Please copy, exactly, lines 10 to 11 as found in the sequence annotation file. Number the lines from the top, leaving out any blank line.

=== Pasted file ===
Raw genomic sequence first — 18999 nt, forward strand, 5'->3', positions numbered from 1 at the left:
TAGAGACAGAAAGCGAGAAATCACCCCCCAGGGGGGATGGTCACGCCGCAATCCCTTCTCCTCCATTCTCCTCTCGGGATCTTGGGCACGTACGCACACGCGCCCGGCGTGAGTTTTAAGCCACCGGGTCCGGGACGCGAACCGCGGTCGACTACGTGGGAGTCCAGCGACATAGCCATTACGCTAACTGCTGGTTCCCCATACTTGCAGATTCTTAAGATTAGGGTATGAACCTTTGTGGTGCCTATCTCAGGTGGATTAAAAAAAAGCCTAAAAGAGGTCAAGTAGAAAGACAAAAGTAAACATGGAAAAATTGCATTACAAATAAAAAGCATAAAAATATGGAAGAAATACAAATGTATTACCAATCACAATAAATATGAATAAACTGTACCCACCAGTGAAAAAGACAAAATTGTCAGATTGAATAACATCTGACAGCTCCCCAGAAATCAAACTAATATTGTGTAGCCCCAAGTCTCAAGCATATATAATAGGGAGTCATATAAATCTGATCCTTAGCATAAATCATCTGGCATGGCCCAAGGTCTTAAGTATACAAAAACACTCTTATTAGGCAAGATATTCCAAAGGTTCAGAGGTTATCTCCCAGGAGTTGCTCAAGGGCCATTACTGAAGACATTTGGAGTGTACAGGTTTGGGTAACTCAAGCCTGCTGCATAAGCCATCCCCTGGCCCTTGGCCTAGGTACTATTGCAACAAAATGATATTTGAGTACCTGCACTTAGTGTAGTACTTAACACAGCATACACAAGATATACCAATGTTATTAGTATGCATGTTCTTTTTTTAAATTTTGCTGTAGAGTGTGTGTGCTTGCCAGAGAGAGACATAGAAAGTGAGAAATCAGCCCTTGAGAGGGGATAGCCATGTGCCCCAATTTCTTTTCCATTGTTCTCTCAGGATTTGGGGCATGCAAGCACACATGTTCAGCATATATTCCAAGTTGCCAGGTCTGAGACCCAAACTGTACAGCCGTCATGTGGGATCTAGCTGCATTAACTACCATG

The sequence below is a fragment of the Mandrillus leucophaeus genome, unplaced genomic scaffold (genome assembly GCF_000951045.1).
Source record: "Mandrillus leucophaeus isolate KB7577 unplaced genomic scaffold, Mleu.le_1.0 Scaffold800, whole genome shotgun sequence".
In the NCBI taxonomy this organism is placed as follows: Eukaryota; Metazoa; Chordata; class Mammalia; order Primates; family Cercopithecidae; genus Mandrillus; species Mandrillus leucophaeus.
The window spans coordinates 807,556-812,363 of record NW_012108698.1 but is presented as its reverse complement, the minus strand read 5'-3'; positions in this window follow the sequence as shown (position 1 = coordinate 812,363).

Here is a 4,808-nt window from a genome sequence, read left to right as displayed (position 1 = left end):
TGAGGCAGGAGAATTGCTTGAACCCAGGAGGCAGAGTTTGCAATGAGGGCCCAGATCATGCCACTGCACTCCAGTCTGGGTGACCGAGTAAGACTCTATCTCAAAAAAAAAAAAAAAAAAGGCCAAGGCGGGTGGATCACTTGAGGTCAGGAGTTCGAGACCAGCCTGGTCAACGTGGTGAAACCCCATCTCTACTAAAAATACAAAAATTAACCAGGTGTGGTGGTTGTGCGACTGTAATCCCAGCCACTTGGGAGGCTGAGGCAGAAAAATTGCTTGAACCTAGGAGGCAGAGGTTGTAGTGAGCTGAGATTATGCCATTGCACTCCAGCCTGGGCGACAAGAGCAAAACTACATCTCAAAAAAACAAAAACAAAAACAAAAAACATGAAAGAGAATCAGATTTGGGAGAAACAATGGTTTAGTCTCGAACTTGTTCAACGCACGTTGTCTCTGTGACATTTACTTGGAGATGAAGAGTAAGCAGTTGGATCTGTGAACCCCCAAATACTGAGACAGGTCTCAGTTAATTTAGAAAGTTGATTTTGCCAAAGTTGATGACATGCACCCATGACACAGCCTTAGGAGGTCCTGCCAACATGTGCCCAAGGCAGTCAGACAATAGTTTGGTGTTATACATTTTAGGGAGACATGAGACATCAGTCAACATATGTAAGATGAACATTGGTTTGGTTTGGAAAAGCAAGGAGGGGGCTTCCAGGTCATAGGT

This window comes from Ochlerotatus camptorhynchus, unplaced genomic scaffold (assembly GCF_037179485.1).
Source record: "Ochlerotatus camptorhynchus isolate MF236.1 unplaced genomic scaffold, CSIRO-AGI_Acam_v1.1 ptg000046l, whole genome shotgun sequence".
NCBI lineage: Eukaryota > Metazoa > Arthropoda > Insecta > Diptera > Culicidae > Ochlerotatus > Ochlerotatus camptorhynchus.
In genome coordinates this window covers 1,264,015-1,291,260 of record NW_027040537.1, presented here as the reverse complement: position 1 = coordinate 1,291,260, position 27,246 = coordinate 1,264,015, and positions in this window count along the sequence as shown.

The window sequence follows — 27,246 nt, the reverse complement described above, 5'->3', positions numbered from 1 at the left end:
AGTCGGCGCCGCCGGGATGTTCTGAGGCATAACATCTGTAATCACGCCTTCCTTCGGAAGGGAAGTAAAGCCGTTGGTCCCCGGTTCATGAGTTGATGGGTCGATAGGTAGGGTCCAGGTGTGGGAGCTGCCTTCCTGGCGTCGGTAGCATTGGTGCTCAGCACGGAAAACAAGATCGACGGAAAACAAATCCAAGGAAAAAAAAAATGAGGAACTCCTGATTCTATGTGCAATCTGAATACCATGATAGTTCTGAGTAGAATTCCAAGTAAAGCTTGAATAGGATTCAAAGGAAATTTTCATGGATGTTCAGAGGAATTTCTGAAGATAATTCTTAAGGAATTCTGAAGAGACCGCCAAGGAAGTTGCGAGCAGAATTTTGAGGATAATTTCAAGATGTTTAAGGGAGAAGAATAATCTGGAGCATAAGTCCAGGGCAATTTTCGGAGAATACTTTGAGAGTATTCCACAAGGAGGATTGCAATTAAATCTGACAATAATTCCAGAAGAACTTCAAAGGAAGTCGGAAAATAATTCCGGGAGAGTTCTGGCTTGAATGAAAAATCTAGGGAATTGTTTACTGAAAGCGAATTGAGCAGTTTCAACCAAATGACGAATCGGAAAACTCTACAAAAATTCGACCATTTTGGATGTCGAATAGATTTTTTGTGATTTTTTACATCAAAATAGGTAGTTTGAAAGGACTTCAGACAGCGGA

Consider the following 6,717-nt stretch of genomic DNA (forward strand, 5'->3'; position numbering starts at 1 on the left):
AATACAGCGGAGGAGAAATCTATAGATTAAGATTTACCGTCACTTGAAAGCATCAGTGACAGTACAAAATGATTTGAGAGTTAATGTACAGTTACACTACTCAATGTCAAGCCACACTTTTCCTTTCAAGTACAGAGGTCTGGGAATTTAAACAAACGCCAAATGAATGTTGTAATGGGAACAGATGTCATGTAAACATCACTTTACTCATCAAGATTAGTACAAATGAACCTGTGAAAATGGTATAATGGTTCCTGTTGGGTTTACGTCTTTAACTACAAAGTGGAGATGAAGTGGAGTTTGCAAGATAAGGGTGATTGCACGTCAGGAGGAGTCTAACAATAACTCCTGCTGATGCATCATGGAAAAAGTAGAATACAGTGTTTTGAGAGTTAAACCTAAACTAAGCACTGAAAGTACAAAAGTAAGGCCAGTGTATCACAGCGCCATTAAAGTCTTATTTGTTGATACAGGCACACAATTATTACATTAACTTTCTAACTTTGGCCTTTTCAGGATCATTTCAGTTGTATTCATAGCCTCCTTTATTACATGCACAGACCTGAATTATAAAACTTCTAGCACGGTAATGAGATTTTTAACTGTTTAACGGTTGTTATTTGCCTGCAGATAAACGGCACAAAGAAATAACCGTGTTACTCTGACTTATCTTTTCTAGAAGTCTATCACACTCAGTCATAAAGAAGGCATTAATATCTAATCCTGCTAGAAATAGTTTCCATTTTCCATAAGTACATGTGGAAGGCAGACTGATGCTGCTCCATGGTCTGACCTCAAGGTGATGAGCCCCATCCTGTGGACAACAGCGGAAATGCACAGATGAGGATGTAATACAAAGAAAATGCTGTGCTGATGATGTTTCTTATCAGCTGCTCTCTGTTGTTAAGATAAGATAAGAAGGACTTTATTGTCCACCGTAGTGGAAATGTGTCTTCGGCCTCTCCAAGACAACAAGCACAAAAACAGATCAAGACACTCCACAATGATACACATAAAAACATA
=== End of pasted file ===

Source record: "Ochlerotatus camptorhynchus isolate MF236.1 unplaced genomic scaffold, CSIRO-AGI_Acam_v1.1 ptg000046l, whole genome shotgun sequence".
NCBI lineage: Eukaryota > Metazoa > Arthropoda > Insecta > Diptera > Culicidae > Ochlerotatus > Ochlerotatus camptorhynchus.